This first-person POV story is about a forty-one year old poet who has been in a desolate area of Ireland for just eight months. He needed a change of scenery and was hooked into buying an old inn. He doesn't fit in with the locals but when the flood hits, he accepts his situation and his imagination returns and the ideas and images for his poems emerge. It is full of great dialogue and interesting characters.
I had never read Kevin Barry but was intrigued after reading Larry Dark's interview with Barry about his short stories so I pulled this story off of my shelf. I love the way the menagerie of characters in the bar continue talking, each following their own train of thought. The main theme for me is that once a person accepts life in a general kind of way, not just giving up, but an acceptance of sorts, then imagination and efforts are set free. I think a second theme of the story is that "even your passions exhaust you." And, of course, there's the symbolism of water washing away sins even though it only rises to the middle of the steps going to the second floor.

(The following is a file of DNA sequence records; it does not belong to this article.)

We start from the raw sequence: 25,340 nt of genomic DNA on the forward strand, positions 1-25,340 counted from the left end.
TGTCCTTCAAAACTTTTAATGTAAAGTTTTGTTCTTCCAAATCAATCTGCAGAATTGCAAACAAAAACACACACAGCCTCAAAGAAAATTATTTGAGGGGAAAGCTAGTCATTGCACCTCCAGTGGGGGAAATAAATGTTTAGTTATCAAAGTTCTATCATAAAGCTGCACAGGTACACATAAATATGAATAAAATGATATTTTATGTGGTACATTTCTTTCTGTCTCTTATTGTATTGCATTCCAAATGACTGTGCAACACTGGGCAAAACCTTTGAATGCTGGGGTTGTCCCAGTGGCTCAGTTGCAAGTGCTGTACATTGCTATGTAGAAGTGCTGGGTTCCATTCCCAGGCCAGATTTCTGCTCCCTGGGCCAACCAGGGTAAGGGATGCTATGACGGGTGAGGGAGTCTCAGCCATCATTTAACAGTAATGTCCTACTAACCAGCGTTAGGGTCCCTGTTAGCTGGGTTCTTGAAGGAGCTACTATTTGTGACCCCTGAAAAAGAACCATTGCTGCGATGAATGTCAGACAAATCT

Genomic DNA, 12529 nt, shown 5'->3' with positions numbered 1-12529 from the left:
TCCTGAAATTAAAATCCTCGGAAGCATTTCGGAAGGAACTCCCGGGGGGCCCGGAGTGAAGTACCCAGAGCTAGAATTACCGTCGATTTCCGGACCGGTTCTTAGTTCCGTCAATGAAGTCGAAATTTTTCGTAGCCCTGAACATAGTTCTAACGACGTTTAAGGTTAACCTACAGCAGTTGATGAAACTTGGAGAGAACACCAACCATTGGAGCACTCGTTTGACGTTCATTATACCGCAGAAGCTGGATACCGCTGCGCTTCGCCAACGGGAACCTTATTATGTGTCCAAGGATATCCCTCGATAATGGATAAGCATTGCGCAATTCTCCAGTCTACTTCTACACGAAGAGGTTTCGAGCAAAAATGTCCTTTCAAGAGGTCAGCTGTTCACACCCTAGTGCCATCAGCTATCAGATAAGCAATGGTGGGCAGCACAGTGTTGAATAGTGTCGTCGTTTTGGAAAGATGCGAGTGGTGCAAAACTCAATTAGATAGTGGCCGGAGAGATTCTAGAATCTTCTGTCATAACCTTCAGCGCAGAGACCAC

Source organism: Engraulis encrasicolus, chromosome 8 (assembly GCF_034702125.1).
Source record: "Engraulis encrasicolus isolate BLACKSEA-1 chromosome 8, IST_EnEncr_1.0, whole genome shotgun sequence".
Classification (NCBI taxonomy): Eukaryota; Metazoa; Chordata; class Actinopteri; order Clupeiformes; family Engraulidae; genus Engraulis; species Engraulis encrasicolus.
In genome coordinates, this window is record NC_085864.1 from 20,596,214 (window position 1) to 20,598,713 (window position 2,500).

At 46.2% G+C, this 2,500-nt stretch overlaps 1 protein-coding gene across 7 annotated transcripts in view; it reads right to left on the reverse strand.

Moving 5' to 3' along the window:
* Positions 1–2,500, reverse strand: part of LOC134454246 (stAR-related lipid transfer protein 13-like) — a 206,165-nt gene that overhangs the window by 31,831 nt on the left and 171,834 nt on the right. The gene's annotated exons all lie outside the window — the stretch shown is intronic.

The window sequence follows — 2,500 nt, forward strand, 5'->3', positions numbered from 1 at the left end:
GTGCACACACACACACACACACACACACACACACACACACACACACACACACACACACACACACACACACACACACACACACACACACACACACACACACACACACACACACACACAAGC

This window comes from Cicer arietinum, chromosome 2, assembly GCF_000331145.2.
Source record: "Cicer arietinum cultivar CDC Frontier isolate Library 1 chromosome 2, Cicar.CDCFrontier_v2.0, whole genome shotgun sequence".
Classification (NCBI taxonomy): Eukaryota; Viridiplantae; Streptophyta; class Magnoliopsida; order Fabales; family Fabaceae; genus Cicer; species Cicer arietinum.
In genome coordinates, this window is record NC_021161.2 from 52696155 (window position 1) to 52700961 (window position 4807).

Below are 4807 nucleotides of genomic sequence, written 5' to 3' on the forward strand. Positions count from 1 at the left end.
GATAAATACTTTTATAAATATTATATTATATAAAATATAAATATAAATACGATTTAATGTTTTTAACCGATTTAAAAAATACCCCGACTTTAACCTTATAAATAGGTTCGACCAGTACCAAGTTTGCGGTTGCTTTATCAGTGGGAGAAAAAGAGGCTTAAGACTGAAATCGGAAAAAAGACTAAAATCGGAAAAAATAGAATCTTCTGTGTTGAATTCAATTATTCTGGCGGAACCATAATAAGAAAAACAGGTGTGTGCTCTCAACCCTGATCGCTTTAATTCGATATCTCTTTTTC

link to the story in The New Yorker
a review of the story at The Sitting Bee blog